Qwirkle: Ages 6 to adult. Two or four players. This game has won several awards, including the Mensa National Competition Award and Parent’s Golden Choice Award. Qwirkle plays like Scrabble but without letters, it’s a game of matching attributes and allows for strategy. This is a great family game that even non-readers can play. As teachers we gave our younger students half the tiles so the game would hold their attention without lasting the typical 45 minutes. Amazon link:

Teaching Talking Cash Register: Ages 3 to 9. This is more of a toy than a game but it is still quite educational and fun. This register has won many awards and has excellent reviews from parents who say not only did it keep their young child entertained; this toy is also a great teacher. According to the manufacturer, the cash register, “Rewards transactions with lights, sounds and voice messages. holds actual-size money and includes play coins and bills, coupon and credit card, features a built-in scanner, scale and coin slot, and helps children practice coin recognition, addition, subtraction and place value with 4 engaging games.” Auto shutoff. Uses three C batteries (not included). Amazon link:

Rory’s Story Cubes: Ages 8 and up. One or more players. From the manufacturer: “…for inspiring creative thinking and problem solving in all of us. Simply toss all the dice, examine each of the nine face-up images and let them guide your imagination through a story that begins with “Once upon a time…” As educators we found these dice are good for not only creative fun but also for helping children with language skills.
Amazon link:

KEVA Contraptions 200 Plank Set: Ages 7 and up. Learn the basic principles of physics and engineering with this fun building set. Comes in several sizes and price points. From the manufacturer: “Build structures by simply stacking the planks. No glue, no connectors. They can be stacked upright which looks like it would be unstable as a house of cards, but even this type of structure is surprisingly stable.” This particular kit is for building ball track structures. Note: This toy requires patience. Amazon link:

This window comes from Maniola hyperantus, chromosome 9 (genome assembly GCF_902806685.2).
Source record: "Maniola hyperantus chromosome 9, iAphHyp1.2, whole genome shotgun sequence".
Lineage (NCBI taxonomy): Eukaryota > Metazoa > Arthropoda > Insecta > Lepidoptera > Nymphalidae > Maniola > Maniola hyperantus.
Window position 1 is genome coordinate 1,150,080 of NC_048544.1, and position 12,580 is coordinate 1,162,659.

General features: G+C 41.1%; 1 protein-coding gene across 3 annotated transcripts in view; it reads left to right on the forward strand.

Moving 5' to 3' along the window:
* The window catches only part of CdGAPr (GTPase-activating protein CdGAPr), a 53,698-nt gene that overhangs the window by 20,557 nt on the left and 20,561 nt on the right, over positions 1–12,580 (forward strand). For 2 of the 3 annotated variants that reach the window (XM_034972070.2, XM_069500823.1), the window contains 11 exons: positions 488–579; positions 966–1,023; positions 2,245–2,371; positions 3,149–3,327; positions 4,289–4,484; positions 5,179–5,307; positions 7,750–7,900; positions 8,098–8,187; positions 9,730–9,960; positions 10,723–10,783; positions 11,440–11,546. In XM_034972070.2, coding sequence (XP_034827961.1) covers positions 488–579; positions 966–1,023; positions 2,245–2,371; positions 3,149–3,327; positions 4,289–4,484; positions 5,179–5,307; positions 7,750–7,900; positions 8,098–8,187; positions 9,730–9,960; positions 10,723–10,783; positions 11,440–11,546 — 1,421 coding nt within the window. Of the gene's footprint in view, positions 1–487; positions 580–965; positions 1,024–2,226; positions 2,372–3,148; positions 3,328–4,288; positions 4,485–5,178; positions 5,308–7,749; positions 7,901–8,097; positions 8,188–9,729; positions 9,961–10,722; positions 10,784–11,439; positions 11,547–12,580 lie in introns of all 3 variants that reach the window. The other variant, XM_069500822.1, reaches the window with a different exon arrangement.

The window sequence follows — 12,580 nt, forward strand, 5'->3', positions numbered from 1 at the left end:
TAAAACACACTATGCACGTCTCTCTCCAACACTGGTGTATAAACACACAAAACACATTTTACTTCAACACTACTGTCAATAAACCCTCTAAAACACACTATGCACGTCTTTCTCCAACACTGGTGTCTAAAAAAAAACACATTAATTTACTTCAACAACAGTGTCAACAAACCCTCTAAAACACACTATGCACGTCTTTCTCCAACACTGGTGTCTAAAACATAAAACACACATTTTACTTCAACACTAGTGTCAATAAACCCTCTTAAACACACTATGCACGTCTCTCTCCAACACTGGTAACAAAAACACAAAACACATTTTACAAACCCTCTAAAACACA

Set: Ages 6 to adult. One or more players. The object of this award winning game is to identify “sets” of three cards. No, this is not a matching game, but rather great for teaching higher level thinking skills using visual perception and deduction. Each card is unique in its four features; color, symbol, shading, and number. A “set” consists of three cards on which each individual feature is either the same on all of the cards, or different on all of the cards. It’s trickier than it sounds but a real favorite with kids of all ages. Amazon link:

Smart Mouth: Ages: 8 and up. Two players or teams. Many of our students loved this fast-paced word game. Players shout out a word of at least five letters, beginning with the first letter tile –orange and ending with the second letter tile –green. For younger kids, we let them create words with only four letters, or the child who came up with the longest word first got the tiles. So, for example, “sandwich” would beat “sash”. Amazon link:

Scrambled States Game:  Ages: 8 and up. I once had a new student from Canada who said it seemed she knew more about America than US students. This game is a great way to ensure your child is familiar with their own country. From the manufacturer: “Quick! Find a state that ends with the letter A. Now find one that borders Tennessee. Have fun learning about the United States in this madcap game of observation and quick reflexes.” Amazon link:

All of these thinking games may be purchased on Happy shopping!

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2 Responses to Thinking Games Kids Will Love

  1. Glenn Farrauto says:

    A card game is any game using playing cards as the primary device with which the game is played, be they traditional or game-specific. Countless card games exist, including families of related games (such as poker). A small number of card games played with traditional decks have formally standardized rules, but most are folk games whose rules vary by region, culture, and person..

    I’ll see you in a bit

  2. Hosting says:

    The most important thing about the activities you do with your baby is that they re fun for both of you. But sometimes these activities can also help babies learn new things. Are there any games or songs that your baby loves, and that also help him build on his growing thinking skills?